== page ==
Last Minute Book Selections For the Holidays

While being overwhelmed by Edward Burtynsky's photographs of shipbreaking in India on BldgBlog (We have also covered him before here) we were reminded of William Langewiesche's book The Outlaw Sea.

BldbgBlog quotes: "Dawn spread across the gargantuan landscape. Alang, in daylight, was barely recognizable as a beach. It was a narrow, smoke-choked industrial zone six miles long, where nearly two hundred ships stood side by side in progressive states of dissection, yawning open to expose their cavernous holds, spilling their black innards onto the tidal flats... Night watchmen were swinging the yard gates open now, revealing the individual plots, each demarcated by little flags or other markers stuck in the sand, and heavily cluttered with cut metal and nautical debris." Much of the material comes from articles in the Atlantic and other chapters cover piracy and the sinking of the Estonia (which did go on), but a wonderful book and the shipbreaking chapters are worth the price of the book. :The Outlaw Sea. at Amazon:

We just finished Candice Millard's The River of Doubt, describing Theodore Roosevelt's voyage of exploration through the Amazon that almost killed him. TR was a true Treehugger (outside of the hunting bit) and his Brazilian co-commander had strict rules that his troops were to die rather than shoot natives. The book is tense, dramatic and there is never a dull moment. We do not often think of our politicians going off in dugout canoes into unspeakable danger, particularly without Blackberries- It is an amazing read. ::River of Doubt at Amazon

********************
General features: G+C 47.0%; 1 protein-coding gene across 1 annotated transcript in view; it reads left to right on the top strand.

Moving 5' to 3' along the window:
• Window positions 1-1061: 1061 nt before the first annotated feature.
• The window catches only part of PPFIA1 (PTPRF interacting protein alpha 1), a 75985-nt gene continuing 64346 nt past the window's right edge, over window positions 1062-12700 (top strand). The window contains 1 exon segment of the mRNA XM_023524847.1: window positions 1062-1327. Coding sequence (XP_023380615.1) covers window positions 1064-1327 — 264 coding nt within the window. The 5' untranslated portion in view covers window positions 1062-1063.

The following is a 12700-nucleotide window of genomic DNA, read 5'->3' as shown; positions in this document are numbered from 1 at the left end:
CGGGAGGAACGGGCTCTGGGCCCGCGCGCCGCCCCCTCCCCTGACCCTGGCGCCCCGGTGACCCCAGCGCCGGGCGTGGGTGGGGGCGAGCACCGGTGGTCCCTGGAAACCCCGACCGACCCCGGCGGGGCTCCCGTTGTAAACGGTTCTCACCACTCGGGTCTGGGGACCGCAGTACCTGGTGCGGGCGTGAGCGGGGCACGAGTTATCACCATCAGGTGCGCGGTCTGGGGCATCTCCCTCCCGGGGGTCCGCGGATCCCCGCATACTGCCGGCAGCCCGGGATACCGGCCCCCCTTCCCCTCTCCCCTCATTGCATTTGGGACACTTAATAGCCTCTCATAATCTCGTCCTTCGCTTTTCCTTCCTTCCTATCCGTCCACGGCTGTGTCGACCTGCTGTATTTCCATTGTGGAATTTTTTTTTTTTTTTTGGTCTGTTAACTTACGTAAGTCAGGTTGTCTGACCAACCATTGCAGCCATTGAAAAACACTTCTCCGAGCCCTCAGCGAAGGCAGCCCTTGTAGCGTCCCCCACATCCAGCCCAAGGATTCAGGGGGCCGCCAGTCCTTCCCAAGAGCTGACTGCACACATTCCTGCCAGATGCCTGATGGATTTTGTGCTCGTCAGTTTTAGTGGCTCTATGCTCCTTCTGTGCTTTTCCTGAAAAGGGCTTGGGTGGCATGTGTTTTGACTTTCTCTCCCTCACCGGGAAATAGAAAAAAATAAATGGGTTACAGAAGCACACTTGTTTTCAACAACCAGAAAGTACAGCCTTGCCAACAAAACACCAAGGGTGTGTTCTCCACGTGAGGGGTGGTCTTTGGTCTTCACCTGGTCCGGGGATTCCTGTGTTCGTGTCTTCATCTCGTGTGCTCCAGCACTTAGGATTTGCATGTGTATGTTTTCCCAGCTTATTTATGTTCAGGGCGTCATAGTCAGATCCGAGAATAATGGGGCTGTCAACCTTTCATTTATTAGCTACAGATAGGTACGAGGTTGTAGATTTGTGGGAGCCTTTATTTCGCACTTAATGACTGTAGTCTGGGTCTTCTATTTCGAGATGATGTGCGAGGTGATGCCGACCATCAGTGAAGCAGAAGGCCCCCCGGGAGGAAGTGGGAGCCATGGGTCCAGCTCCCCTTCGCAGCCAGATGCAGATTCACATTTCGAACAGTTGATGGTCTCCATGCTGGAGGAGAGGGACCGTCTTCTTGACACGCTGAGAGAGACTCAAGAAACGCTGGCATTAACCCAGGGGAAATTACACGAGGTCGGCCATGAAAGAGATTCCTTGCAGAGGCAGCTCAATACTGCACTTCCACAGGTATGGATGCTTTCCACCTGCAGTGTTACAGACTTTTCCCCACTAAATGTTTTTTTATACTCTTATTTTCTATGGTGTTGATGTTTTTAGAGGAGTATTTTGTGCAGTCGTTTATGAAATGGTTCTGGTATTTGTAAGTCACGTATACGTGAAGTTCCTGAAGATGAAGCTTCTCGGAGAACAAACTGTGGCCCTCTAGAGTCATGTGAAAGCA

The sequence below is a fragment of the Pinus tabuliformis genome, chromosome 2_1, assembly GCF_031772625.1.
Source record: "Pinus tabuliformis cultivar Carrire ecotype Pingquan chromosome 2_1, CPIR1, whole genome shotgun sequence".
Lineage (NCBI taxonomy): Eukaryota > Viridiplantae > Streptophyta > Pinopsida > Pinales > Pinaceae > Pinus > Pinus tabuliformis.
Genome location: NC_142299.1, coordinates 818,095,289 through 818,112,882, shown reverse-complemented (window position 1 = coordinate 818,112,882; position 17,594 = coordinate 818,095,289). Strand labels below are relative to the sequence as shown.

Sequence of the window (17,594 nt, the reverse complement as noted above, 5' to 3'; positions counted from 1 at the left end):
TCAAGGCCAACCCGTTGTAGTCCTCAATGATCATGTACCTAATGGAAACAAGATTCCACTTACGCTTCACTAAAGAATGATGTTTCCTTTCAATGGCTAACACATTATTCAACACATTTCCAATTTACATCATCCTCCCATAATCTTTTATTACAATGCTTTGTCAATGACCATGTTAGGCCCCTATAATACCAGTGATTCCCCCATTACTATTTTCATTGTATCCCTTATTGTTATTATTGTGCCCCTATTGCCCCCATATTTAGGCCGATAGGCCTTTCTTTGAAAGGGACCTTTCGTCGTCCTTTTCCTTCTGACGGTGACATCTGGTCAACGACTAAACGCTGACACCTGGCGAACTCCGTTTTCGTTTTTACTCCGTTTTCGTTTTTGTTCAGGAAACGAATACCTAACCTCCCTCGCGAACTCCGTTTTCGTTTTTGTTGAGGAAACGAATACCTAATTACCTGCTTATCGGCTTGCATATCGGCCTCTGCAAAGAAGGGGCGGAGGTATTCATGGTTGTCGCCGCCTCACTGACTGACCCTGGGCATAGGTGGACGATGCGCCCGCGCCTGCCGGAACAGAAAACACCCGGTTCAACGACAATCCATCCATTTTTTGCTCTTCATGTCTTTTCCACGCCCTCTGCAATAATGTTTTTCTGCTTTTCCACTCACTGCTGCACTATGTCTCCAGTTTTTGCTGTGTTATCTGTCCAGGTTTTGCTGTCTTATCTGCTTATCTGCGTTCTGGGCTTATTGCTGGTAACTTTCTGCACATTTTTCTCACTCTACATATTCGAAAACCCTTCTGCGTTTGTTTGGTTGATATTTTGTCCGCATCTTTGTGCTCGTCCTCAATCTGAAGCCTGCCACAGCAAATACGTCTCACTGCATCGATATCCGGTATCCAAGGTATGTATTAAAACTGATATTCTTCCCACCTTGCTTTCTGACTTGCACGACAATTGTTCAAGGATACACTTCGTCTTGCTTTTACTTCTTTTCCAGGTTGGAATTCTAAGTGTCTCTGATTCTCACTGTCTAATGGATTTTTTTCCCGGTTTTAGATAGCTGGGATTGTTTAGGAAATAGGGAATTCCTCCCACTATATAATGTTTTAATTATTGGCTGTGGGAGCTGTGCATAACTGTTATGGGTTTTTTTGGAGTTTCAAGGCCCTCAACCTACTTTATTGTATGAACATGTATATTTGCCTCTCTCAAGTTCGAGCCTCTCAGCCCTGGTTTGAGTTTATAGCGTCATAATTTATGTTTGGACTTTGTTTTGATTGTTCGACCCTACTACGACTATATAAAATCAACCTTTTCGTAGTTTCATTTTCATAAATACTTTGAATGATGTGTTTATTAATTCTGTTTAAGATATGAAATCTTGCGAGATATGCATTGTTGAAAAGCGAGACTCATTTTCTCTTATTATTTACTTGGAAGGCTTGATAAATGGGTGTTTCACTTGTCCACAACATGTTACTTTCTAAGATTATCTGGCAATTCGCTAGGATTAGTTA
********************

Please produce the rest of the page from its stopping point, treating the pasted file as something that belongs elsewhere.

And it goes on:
It is a Treehugger trend these days to avoid giving our children vaccines, due to concerns about side-effects. Reading John Barry's The Great Influenza reminds us what it was like before such vaccines existed. As many as 100 million people died from the 1918 flu epidemic, and while we wait for the next, this exciting book describes this first collision between modern science and epidemic disease. Concentrating on the people who fought it and the politics and pressures of the time, it is not a dry description but a gripping drama- in Philadelphia the corrupt government would not cancel a parade and thousands died- stupidity and lack of comprehension unmatched until Katrina. ::The Great Influenza at Amazon

Only The River of Doubt is new. None are printed on recycled paper and Trehugger supports Libraries. We apologise for this contradiction, they cover themes that Treehugger covers, and we have to buy presents.

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